From the Trailer Park to Google, Chanel and the CIA

 In Career Development

You don’t need money or worldly experience to raise successful children.

That’s me on the left, and Julie on the right.

No one could have ever guessed that two shy little girls who liked to dress up in ballet tutus would become future employees at Google and Chanel (my sister Julie) or the CIA (where I ended up).

Growing up in a trailer park teeming with kids was a pretty fantastic place to spend our formative years. But rural Central Florida in the early 1980s wasn’t exactly a stepping stone to prestigious careers in Washington D.C. or Silicone Valley.

Instead of prepping us for Ivy League educations, our parents focused on the basics and working hard to move us more solidly into the middle class. We rarely ate out at restaurants. We relied heavily on hand-me-downs from neighborhood playmates. 

There were no special tutors or SAT prep classes. There was no talk about the kind of colleges we should attend. There were no discussions of politics, economics, technology, business or international affairs.

That’s why we still pinch ourselves and wonder, “How did we get here?” Though we weren’t exactly trying, passion and pure grit would take us far beyond the borders of Central Florida to places like New York City, San Francisco, Cairo, Dubai, and Paris.

Julie Clow, my younger sister, earned a PhD in Organizational Behavior and Development and worked as human development expert at Google and an HR executive at Chanel.  I acquired a Masters degree in Arab Studies and spend ten years serving as an undercover operative and counterterrorism specialist in the CIA. 

So how did we achieve so much in our careers and go places we had never even dreamed of?  What was the recipe for our success?  

The good news is that it had nothing to do with financial resources or worldly knowledge and everything to do with the attitudes our parents cultivated in us. Our stories illustrate that the goal shouldn’t be to get your child into the right preschool, prepschool, or Ivy League institution. The secret to success is far simpler and more profound and allows your child to make the most of whatever circumstances they encounter.

Here’s the ingredients for our success:

  • The power of positive thinking. Starting at a very young age, we were schooled in Zig Ziglar, Rich Devos and Norman Vincent Peale. At only three and four years old, we listened to voices over the cassette recorder telling us we could be winners if we wanted to. We remember thinking, “I want to be a winner!” What could that possibly mean to a pre-schooler? As it turns out, a lot. Don’t underestimate the power of the words—both positive and negative—to seep into little minds. Your words have the potential to shape your child in profound ways. Those simple concepts actually defined who we were as human beings. We have keen memories of believing that we were valuable members of society, full of potential, and able to achieve greatness—assumptions that ran through our heads before we ever started school. It never dawned on us to think any differently.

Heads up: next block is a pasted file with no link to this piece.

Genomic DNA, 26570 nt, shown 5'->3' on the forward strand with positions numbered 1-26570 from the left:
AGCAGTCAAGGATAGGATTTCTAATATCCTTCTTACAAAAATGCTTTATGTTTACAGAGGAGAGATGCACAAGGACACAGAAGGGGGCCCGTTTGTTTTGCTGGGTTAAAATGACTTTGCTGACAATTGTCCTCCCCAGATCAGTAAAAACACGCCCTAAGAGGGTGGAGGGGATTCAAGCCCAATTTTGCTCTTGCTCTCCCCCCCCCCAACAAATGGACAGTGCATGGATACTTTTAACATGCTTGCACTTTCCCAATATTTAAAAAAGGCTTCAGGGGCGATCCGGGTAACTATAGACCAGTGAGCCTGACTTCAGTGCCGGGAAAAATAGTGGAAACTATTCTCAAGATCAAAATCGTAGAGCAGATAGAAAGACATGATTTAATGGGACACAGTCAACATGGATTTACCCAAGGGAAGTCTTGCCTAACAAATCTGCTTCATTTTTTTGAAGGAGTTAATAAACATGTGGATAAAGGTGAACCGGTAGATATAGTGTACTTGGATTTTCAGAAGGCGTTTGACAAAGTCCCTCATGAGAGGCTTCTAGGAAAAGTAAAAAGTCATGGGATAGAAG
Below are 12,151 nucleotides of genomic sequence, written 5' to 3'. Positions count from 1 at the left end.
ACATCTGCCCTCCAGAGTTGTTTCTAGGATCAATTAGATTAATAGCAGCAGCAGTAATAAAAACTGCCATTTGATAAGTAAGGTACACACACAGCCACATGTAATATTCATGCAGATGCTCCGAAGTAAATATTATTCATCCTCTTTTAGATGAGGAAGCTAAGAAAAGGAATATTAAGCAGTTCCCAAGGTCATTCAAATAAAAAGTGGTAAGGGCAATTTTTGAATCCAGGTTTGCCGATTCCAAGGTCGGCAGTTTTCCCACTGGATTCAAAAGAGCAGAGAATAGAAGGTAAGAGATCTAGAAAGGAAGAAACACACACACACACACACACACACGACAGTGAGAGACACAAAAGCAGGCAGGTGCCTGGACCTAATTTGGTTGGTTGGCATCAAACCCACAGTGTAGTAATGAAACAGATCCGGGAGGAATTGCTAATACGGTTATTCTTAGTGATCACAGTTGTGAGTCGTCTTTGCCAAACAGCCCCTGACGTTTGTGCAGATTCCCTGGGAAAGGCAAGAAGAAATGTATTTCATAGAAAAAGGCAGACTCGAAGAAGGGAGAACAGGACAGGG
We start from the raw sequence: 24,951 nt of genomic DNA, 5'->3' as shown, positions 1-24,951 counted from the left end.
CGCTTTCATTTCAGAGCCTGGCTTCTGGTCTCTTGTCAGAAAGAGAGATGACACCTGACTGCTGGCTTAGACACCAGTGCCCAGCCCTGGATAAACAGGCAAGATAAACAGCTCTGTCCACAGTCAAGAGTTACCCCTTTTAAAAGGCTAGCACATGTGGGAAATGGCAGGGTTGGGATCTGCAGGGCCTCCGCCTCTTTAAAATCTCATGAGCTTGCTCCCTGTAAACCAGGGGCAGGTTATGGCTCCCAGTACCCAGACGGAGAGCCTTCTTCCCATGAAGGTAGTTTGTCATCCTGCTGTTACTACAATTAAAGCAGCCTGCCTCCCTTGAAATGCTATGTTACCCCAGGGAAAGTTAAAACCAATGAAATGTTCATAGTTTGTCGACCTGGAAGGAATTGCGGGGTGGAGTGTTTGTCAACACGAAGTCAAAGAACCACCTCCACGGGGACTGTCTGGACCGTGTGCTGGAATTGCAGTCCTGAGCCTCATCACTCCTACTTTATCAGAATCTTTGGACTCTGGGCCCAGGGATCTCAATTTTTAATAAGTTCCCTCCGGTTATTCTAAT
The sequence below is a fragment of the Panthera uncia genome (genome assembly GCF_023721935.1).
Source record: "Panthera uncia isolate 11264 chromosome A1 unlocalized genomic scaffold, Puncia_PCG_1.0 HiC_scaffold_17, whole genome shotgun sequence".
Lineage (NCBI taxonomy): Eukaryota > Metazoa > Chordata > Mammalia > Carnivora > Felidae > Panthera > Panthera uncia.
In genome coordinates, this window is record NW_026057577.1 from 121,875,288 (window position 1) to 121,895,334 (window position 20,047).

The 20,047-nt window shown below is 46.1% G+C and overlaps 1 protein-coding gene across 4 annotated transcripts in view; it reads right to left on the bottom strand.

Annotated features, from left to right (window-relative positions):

• The importance of setting goals. In our parents’ bid to engender a more stable financial situation, they joined Amway during the days of its explosive growth in the United States. We were hauled from seminar to seminar listening to successful people teach Amway distributors how to dream big, set goals, and move ahead in the business. The first family goal that my parents set was a trip to Disney World in Orlando.  To clearly define this goal, they affixed a picture of Mickey Mouse on the refrigerator and my parents worked diligently to earn that dreamy vacation. This taught us that things don’t just happen, you have to know what you want and work hard for them. 
  • The value of learning.  Whether it was the math kit Mom ordered in the mail, the microscope we received on our birthday, or the books she read to us that highlighted the value of determination, we were imbued with a burning desire to learn about the world around us. Mom cultivated this curiosity, a fire that could not be quenched regardless of age.  As a result, we never knew we were supposed to dislike school—au contraire! We loved school. We “played school” even when we were home on summer break. Learning was achieving, and achieving was fun. We have embarked upon a lifetime of learning that has propelled us from one challenge to the next. It’s what keeps us moving forward and motivates us to reach for new summits.

Aptitude is important, but there are a lot of smart people in the world. That is not what sets one child apart from another. Neither does attending the right university.

For us, the key was having a can-do attitude, setting goals and working hard to achieve them. We had a deep curiosity and drive to learn and this ensured we would survive the bumps in the road, to include life-altering challenges such as teenage pregnancy, autoimmune disease, rejection by potential employers, and being sent to multiple war zones.

Your future is not defined by your current circumstances, but by how you respond to them. That’s what you should remind your children every day.  And don’t worry, they are listening.

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  • Crystal

    Excellent article Michele, great insight!

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